As illustrated in Figure 9, nearly all cities exhibit a reduced Hausdorff distance in 2023 compared to 2018, with the exception of Repentigny. Given that the Hausdorff distance identifies larger errors, it can be inferred that the polygon shapes in Repentigny might have been digitized with less precision from 2018 to 2023. Shawinigan has seen the most significant enhancement in shape accuracy, while the Hausdorff distance for Rouyn-Noranda has not changed more than 0.5 m since 2018.

3.3.4. Calculating the Average Distance

The Hausdorff distance is influenced by the maximum distance between the corresponding points of two polygons, representing extreme errors rather than the average dissimilarity between two shapes. Therefore, in this section, we use the average distance method to gauge the similarity of two shapes. Initially, the OSM polygon is aligned to be concentric with the reference building polygon. Subsequently, we compute the average distance between the OSM polygon and the corresponding reference polygon. Figure 10 depicts the average value of this distance for each city.
Figure 10 indicates that Rouyn-Noranda has the highest average distance, while Repentigny has the lowest. This suggests that the shape accuracy in Repentigny is superior to that of other cities, whereas Rouyn-Noranda has the least shape accuracy. Moreover, it can be deduced that shape accuracy has improved in 2023, which aligns with Linus’s law. The average distance for all cities is less than 1 m, signifying that, on average, the points of the OSM footprint polygons are less than 1 m away from those in the reference dataset when the polygons are concentric.

3.4. Evaluating the Attribute Accuracy

In this step, we evaluate the attributes of OSM buildings that are stored as tags. The most important attribute, the building’s name, is assessed here. All attributes in OSM are stored as key = value pairs. TagInfo ( (accessed on 12 September 2023)) is a website providing the most frequent tags associated with a key [46]. It is a valuable resource for evaluating the variety of tags contributors have used to describe geographic locations.
In this section, we compare the names of OSM buildings with those in the reference database using the Levenshtein distance algorithm. This algorithm quantifies the number of deletions, insertions, and substitutions required to convert string A into string B [45]. Thus, a high Levenshtein distance value indicates low similarity between two strings, while a distance of 0 means that the strings are identical. We calculate the Levenshtein distance between the names of buildings in OSM and those in the reference database, with lower values indicating better attribute quality.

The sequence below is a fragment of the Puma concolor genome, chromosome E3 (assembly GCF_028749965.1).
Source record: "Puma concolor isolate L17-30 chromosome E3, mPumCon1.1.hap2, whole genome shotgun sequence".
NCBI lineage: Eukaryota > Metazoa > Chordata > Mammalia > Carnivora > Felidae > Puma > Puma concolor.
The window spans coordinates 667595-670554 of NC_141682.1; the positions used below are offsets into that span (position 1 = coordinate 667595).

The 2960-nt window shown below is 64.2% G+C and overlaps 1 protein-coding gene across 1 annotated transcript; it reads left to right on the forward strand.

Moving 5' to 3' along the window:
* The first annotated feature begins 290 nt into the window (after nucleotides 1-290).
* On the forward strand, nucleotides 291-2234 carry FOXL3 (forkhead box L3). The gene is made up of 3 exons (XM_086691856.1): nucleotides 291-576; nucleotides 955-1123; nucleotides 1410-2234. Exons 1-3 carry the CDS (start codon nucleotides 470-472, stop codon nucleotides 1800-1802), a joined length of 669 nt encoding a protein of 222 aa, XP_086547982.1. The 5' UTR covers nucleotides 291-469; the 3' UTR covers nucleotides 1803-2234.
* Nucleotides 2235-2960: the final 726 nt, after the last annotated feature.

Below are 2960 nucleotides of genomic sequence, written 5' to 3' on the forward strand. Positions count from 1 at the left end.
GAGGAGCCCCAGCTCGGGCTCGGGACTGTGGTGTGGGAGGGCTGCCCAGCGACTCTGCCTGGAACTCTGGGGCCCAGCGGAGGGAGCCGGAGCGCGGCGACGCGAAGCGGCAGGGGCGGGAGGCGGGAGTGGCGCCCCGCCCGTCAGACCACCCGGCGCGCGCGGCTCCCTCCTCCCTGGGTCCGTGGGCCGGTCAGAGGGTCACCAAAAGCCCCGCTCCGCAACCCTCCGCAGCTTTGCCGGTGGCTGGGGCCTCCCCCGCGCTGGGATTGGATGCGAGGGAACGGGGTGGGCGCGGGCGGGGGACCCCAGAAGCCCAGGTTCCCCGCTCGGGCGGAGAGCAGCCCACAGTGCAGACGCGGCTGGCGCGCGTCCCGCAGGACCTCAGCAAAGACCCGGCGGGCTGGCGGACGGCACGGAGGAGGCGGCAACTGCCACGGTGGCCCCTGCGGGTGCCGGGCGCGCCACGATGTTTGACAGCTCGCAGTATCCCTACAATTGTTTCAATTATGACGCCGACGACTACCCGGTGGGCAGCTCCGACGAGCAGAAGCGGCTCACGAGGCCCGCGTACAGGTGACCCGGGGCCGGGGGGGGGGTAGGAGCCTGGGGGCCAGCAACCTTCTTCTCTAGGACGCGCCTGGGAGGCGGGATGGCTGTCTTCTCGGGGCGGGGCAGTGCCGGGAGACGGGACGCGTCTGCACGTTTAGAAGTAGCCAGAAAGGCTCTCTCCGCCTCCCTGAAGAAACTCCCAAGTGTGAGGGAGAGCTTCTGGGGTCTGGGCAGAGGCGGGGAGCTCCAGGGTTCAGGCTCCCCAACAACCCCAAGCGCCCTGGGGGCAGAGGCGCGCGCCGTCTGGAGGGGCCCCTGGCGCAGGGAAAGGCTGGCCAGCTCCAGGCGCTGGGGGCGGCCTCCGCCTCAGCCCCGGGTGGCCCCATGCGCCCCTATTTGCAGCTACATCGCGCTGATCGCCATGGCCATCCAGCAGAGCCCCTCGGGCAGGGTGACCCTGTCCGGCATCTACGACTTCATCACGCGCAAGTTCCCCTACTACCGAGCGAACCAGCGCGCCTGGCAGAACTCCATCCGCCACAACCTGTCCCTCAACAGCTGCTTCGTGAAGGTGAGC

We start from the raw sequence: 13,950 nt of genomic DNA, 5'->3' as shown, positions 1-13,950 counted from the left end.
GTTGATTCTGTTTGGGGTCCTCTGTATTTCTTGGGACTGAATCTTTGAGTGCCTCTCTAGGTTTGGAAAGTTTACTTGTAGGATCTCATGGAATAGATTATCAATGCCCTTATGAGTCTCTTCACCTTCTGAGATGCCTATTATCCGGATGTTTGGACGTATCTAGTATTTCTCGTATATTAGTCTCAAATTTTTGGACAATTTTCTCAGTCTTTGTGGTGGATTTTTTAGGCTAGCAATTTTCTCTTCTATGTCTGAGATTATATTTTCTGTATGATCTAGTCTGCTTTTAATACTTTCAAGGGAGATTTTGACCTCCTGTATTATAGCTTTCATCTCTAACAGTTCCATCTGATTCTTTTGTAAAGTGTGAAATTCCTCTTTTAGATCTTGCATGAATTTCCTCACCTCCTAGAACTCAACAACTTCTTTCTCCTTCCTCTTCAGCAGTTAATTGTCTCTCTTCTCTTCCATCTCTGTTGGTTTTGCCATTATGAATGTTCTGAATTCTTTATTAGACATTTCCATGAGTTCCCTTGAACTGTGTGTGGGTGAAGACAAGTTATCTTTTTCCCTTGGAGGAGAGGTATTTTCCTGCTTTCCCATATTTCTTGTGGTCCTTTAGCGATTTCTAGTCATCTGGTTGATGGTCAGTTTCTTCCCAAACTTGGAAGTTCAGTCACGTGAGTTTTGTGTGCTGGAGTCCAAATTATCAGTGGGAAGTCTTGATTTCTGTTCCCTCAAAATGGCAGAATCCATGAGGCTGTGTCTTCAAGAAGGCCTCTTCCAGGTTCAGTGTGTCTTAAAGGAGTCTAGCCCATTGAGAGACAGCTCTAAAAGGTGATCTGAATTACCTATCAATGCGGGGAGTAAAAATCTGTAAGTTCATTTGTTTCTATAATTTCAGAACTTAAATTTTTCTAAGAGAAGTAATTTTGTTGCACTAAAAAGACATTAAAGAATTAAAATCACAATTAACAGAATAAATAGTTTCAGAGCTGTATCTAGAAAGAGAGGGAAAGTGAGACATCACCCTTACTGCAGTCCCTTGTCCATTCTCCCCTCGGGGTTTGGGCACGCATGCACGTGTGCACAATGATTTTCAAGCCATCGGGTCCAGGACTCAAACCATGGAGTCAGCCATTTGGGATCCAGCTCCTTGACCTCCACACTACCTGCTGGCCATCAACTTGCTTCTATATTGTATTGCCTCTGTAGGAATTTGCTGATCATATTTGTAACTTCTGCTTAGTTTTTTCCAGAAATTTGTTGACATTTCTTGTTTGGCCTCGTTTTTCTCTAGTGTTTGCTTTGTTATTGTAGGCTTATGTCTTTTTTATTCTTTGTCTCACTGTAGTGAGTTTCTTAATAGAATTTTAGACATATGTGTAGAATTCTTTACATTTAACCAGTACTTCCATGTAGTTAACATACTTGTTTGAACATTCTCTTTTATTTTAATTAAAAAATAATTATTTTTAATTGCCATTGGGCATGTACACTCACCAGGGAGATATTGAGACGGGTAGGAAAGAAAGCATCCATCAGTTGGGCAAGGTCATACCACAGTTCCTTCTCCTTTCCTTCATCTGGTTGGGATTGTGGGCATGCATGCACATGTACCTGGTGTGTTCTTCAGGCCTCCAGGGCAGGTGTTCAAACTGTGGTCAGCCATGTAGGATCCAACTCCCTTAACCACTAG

For our reference databases, only buildings in the cities of Rouyn-Noranda and Repentigny have named entries, permitting comparison only within these locales. In Repentigny, 238 buildings, and in Rouyn-Noranda, 113 buildings are named. Other buildings, even in the reference database, do not have names, which is reasonable, as only a small percentage of buildings are named in reality. The average Levenshtein distance for Repentigny and Rouyn-Noranda in 2018 was 2.4 and 3.3, respectively. This suggests that, on average, building names had two-to-three letter differences from their actual names. By 2023, the average Levenshtein distances for Repentigny and Rouyn-Noranda improved slightly to 1.9 and 2.6, respectively, indicating a modest enhancement in attribute accuracy. Several of these discrepancies are related to French accents on letters such as “è,” “é,” “à,” etc. This issue arises partly because individuals do not always spell building names correctly. Users of OSM data in Québec should be mindful of this, as it can lead to challenges depending on the application in which the OSM data are employed.

4. Conclusions

This research evaluates the quality of OpenStreetMap (OSM) building footprint data between 2018 and 2023 in five selected cities—Québec City, Repentigny, Shawinigan, Rouyn-Noranda, and Longueuil—within the Québec province. The primary aim is to assess the current quality of OSM data and analyze how it has evolved over the past five years. Due to limited access to authoritative datasets, this study focuses on four key spatial data quality aspects: completeness, positional accuracy, attribute accuracy, and shape accuracy.